By Kari Baumann
My favorite high school memories take place in the library: lounging by the magazines, Quiz Bowl practice, the time I spent reading The Lord of the Rings at a table in the fiction section. The library was both a haven and a doorway to freedom. Mostly because of Mrs. Pate.
Mrs. Pate was the perfect school librarian: sensible, no-nonsense. She was polite to every student and had the ability to laugh at an irreverent comment from one student while fixing another with a silencing eye. I tried out for the Quiz Bowl team as a freshman and she immediately took me under her wing.
Under her watchful presence, the library desk was a place where magical transactions occurred. She slid The Catcher in the Rye over the counter and said, “You should read this.” She handed me a copy of The Beekeeper’s Apprentice and told me that it was a requirement if I was going to be one of her Quiz Bowl girls. When I returned a brand new copy of Wide Sargasso Sea with its cover bent, she did not hide her displeasure. She handed me mysteries and historical fiction and The Princess Bride.
Like all the best teachers, Mrs. Pate went beyond what was required and cared about me as an individual. She gave me rides home after practice and let me cry in her office after my boyfriend broke up with me. When I complained about a couple of the girls in my classes, she dismissed them using words that teachers probably aren’t supposed to use. She spoke of a world I didn’t understand: her husband’s dissertation and her life in a local college town. And she spoke of her faith in a quiet and thoughtful way that was different than anyone else I knew. I wrote my graduation speech at her desk and ran to her office when I found out about my college scholarship. She hugged me as I cried tears of relief.
The other women in my life had already taught me that it was okay to be smart and interesting. But Mrs. Pate emphasized that in a new way, as a woman (and later a mom) with a career. When I decided to go to graduate school for library science, it was because I realized that the library is the place where I feel most alive. When I decided to make the switch from being a public librarian to a school librarian, Mrs. Pate was the one I called for advice. I owe my career and some of my favorite books to her. (And she was on Jeopardy! Which is basically the coolest thing ever.)
Sometimes students come to my school’s library and stand at the desk and tell me things about their lives. Sometimes they come just to hang out or to blow off steam or to hide or to cry. Sometimes they even come to check out books. I let them stay when I can, and I try to listen, and I tell them how proud I am of them. I want the library to be for them what Mrs. Pate made it for me: a safe place that opened my eyes to new and exciting worlds.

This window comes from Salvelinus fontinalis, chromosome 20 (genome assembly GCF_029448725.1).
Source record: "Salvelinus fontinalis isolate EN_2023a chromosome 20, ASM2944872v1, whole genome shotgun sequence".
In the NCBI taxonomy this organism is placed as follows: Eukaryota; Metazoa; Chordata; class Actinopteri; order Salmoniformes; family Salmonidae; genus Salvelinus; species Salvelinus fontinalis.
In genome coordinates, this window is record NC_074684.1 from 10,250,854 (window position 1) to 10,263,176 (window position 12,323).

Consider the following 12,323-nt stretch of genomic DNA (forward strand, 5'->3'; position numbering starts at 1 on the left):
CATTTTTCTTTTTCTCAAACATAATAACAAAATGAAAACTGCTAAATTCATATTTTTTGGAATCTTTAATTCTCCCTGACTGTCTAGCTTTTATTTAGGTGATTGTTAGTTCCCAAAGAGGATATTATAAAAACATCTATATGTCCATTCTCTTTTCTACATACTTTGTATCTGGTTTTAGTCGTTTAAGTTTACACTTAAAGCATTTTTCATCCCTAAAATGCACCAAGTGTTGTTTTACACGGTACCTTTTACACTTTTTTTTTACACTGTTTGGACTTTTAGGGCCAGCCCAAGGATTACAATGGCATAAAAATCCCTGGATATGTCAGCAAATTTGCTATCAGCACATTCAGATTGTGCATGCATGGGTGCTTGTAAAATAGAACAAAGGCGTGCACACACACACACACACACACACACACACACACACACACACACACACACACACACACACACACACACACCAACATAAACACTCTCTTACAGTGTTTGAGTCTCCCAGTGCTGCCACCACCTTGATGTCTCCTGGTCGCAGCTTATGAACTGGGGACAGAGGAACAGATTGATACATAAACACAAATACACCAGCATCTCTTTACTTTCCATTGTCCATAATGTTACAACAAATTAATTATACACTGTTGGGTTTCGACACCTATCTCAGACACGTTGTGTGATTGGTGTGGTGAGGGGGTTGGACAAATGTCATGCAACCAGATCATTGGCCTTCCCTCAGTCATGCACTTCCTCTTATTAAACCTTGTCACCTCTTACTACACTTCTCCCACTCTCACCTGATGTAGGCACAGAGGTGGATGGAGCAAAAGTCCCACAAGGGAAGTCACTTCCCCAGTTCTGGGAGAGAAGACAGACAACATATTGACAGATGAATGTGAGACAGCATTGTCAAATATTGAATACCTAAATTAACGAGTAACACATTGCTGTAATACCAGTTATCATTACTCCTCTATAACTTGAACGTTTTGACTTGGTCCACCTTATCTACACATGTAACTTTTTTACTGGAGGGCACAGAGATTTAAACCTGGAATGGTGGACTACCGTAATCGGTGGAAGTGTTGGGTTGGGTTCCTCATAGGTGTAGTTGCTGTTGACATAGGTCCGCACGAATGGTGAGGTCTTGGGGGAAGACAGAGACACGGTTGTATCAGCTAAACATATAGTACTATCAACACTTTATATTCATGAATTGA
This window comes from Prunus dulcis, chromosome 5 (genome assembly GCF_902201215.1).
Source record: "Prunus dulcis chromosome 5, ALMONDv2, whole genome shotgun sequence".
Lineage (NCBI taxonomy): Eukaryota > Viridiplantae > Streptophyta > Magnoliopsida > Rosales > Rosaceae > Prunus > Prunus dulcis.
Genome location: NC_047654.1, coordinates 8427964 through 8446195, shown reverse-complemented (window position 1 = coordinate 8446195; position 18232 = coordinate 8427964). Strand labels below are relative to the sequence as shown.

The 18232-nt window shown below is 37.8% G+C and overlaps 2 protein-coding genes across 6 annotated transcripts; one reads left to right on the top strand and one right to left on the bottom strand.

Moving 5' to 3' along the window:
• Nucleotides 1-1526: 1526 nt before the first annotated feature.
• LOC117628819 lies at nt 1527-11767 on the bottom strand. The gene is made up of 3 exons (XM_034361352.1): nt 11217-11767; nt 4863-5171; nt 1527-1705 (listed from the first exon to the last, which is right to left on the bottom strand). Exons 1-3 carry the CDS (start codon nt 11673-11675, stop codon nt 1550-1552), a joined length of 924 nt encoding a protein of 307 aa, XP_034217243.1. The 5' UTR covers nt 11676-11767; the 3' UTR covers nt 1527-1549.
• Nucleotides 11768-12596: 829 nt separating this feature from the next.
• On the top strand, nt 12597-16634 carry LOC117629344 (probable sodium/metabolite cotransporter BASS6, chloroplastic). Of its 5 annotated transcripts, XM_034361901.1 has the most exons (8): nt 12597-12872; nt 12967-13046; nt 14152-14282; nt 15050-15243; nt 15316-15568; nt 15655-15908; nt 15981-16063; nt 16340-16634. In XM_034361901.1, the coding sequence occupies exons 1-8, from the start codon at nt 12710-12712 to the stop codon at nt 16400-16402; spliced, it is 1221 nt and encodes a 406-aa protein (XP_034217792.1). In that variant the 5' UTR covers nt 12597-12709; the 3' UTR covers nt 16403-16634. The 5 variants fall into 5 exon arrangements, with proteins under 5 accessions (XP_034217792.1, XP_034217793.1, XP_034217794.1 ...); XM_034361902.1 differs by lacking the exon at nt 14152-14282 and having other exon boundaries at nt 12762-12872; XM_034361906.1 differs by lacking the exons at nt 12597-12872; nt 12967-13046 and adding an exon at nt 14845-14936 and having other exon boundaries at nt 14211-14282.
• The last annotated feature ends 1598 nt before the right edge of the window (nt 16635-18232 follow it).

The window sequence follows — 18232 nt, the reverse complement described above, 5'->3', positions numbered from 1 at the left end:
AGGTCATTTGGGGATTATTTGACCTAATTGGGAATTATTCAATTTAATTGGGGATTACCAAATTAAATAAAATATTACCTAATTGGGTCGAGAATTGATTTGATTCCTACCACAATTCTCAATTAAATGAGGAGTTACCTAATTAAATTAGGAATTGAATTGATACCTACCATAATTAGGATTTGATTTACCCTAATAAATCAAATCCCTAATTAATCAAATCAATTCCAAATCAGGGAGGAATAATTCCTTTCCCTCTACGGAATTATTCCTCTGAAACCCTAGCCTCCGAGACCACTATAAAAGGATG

As a young girl in the 1980s, I grew up knowing I could soar into space or serve on the Supreme Court or run for Vice-President. But in reality, I didn’t know how one might make the leap from rural North Carolina to a job as an astronaut. Mrs. Pate taught me that the most important thing is to love your work. And we loved her right back.
She says I can call her by her first name, but, to me, she will always be Mrs. Pate, woman of valor.
Kari is a middle school librarian in North Carolina, where she lives with her husband and her son. She writes about seeing and being seen at www.throughaglass.net.
This post is part of our Women of Valor series. Eshet chayil—woman of valor— has long been a blessing of praise in the Jewish community. Husbands often sing the line from Proverbs 31 to their wives at Sabbath meals. Women cheer one another on through accomplishments in homemaking, career, education, parenting, and justice by shouting a hearty “eshet chayil!” after each milestone. Great women of the faith, like Sarah and Ruth and Deborah, are identified as women of valor. One of my goals after completing my year of biblical womanhood was to “take back” Proverbs 31 as a blessing, not a to-do list, by identifying and celebrating women of valor. To help me in this, you submitted nearly 100 essays to our Women of Valor essay contest. There were so many essays that made me laugh, cry, and think I’ve decided that, in addition to the eight winners we featured in August, I will select several more to feature as guest posts throughout the fall.
We have honored a single mom, a feisty professor, a midwife, a foster parent, an abuse survivor, a brave grandmother, a master seamstress, a young Ugandan woman who reached out to a sister in need, and many more.